Brickeye, if you're not in this business doing it every day, you have no idea what a ridiculous demand is. A proof of funds letter, and a good pre approval letter are protocol in my area. Its not unusual for an agent to get it and generally people dont balk at being asked. If you do, it probably means you can't. If you think its ridiculous and would walk away, most agents would let you walk. I certainly won't waste my time on a buyer who "says" they can afford something but has no proof that they can. When I was green behind the ears I wasted many many saturdays spending time with dreamers. I take people out one time, the next time they have the letter or we dont go out until they do.

Last Oct I took out a very nice couple. He worked for IBM. We were looking in the $525k range. They put an offer in on a house (First day). We had an accepted offer at $510k. Because it was our first time out, he hadnt yet gotten his pre approval. When he called the bank the next day, guess what, he qualified, but had no idea the payment would be so high on that mortgage. He wasnt comfortable buying a house for $510k. We are now searching in the $350k range. THe problem is, now that he has looked at homes outside of his affordable range, nothing looks good to him. THAT is the reason for a pre approval letter.

It may seem ridiculous to you, it is necessary to an agent who does this for a living.

    Bookmark   March 19, 2011 at 1:07PM
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linda117117

Throwing out $100,000 tends to make people shut up and move.

Really? That sounds incredibly cocky. I have a buyer right now who has $100k cash to put down. He makes $40,000 a year. Mommy gave him the money. He can't go above $150k mortgage.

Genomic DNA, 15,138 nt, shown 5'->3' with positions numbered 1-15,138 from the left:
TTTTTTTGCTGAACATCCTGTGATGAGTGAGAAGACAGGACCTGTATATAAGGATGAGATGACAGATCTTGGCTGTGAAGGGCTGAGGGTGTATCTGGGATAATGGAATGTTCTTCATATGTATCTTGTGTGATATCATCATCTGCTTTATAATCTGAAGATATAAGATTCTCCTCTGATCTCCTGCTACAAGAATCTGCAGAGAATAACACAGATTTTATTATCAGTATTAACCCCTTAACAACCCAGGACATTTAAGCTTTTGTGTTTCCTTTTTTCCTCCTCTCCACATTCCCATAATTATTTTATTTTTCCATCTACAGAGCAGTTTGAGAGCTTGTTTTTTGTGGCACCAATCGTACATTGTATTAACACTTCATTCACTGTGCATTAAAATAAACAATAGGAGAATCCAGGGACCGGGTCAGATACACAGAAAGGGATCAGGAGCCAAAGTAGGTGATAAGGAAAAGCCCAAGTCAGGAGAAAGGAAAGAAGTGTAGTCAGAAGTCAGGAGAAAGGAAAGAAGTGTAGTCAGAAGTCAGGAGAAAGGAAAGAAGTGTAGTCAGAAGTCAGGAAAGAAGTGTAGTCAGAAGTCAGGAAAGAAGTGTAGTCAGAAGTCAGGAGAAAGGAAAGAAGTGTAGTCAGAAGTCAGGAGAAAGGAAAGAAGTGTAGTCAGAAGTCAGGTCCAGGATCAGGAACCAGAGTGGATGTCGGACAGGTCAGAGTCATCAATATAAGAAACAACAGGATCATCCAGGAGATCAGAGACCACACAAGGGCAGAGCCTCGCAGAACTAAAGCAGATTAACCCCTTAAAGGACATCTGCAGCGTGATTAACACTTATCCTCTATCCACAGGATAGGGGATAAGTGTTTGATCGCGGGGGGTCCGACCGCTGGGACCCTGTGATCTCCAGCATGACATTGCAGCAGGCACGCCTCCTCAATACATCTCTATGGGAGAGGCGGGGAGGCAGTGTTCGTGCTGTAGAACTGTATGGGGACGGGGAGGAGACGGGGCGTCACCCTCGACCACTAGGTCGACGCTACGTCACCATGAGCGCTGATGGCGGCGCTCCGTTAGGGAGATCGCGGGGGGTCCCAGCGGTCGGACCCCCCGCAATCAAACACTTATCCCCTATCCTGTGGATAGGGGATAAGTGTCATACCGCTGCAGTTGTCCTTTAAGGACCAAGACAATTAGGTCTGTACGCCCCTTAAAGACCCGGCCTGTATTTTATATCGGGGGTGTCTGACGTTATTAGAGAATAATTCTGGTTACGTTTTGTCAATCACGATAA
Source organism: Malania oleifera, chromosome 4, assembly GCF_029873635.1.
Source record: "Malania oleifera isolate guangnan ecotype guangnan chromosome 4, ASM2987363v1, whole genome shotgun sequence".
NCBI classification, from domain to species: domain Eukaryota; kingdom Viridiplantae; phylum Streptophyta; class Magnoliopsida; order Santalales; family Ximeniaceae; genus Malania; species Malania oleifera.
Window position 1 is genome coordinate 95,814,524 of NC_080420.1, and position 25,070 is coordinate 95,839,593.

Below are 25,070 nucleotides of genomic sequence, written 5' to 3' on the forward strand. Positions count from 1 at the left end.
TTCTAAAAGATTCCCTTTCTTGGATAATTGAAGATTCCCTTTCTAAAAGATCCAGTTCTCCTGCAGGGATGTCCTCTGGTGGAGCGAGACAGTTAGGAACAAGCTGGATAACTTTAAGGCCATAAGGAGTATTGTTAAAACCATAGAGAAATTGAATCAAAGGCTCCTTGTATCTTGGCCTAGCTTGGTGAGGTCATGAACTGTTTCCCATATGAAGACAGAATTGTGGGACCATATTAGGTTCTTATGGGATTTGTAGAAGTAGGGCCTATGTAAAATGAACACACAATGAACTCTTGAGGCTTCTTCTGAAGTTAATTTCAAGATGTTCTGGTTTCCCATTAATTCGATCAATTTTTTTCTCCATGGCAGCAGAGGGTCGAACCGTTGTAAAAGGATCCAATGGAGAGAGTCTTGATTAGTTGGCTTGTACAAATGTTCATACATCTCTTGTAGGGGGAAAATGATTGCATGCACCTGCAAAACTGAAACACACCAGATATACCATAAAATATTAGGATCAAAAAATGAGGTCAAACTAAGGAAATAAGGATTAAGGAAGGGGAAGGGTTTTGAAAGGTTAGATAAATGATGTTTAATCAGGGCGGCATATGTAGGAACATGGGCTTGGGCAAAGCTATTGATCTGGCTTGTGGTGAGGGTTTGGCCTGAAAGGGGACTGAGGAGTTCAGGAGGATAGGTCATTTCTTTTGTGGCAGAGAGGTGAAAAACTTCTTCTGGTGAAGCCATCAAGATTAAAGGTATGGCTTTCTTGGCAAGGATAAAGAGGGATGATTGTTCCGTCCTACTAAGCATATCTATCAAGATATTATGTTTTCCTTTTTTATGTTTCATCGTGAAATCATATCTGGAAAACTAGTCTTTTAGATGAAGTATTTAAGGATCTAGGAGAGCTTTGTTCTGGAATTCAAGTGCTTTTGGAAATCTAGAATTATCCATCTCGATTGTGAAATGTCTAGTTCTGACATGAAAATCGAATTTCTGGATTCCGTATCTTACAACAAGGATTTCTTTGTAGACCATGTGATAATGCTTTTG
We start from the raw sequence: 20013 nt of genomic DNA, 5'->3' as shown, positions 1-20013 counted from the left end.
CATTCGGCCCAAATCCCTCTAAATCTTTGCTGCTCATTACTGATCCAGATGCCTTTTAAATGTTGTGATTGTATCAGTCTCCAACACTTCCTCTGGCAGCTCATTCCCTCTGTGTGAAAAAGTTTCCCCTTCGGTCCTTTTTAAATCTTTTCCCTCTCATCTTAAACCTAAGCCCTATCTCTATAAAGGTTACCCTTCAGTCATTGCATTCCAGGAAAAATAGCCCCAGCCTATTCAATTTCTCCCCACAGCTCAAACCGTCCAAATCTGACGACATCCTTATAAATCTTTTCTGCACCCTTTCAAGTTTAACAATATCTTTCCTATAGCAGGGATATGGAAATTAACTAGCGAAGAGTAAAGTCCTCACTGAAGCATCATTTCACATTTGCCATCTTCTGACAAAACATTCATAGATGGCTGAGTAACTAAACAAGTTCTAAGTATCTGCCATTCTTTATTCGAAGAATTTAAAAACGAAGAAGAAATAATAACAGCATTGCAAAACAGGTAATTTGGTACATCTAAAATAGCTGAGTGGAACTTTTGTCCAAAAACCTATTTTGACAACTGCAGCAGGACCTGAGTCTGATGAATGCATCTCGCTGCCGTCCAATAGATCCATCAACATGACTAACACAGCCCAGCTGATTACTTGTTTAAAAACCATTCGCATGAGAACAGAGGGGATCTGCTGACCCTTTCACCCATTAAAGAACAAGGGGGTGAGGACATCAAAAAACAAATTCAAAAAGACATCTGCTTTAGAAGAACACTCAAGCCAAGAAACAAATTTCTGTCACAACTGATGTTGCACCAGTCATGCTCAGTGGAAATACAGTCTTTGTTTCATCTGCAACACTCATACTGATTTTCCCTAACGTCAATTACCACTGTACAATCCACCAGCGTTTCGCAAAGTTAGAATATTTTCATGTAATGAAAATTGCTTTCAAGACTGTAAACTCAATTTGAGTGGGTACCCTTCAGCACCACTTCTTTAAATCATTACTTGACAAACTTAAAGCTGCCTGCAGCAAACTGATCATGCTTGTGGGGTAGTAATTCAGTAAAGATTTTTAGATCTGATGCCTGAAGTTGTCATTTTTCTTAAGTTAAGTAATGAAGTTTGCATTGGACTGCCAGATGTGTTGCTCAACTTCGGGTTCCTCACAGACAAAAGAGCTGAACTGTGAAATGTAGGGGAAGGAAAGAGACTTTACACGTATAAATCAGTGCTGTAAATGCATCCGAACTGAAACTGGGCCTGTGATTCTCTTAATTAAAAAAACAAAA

Bookmark   March 19, 2011 at 1:10PM
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brickeyee

"A proof of funds letter, and a good pre approval letter are protocol in my area. ":

Nice wast of everyones time.

The pre-approval letters are NOT loan commitments, and normally say so plainly on the letter.

It really has little to no value excepot to make folks feel better, facts be damned.

The buyer can easily alter their credit situation enough to fail to secure a loan.

I am not about to reveal all my financial details to a seller to convince them I can purchase.
Maybe they will have better luck with the next buyer.

I had one seller ask to see tax returns.
I picked up counteroffer from the table and tore it up in from of them.

None months latter they are still looking for a buyer having lowered the price well below my cash offer.
My RE agent wants me to make another offer.

I am not about to do so.
I think they would be a real PITA to deal with, even with a cash offer and no contingencies.
They left a VERY bad taset5 in my mouth.

    Bookmark   March 19, 2011 at 2:44PM
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sylviatexas1

Is proof of ability to close a ridiculous request if you're the one selling?

    Bookmark   March 19, 2011 at 3:16PM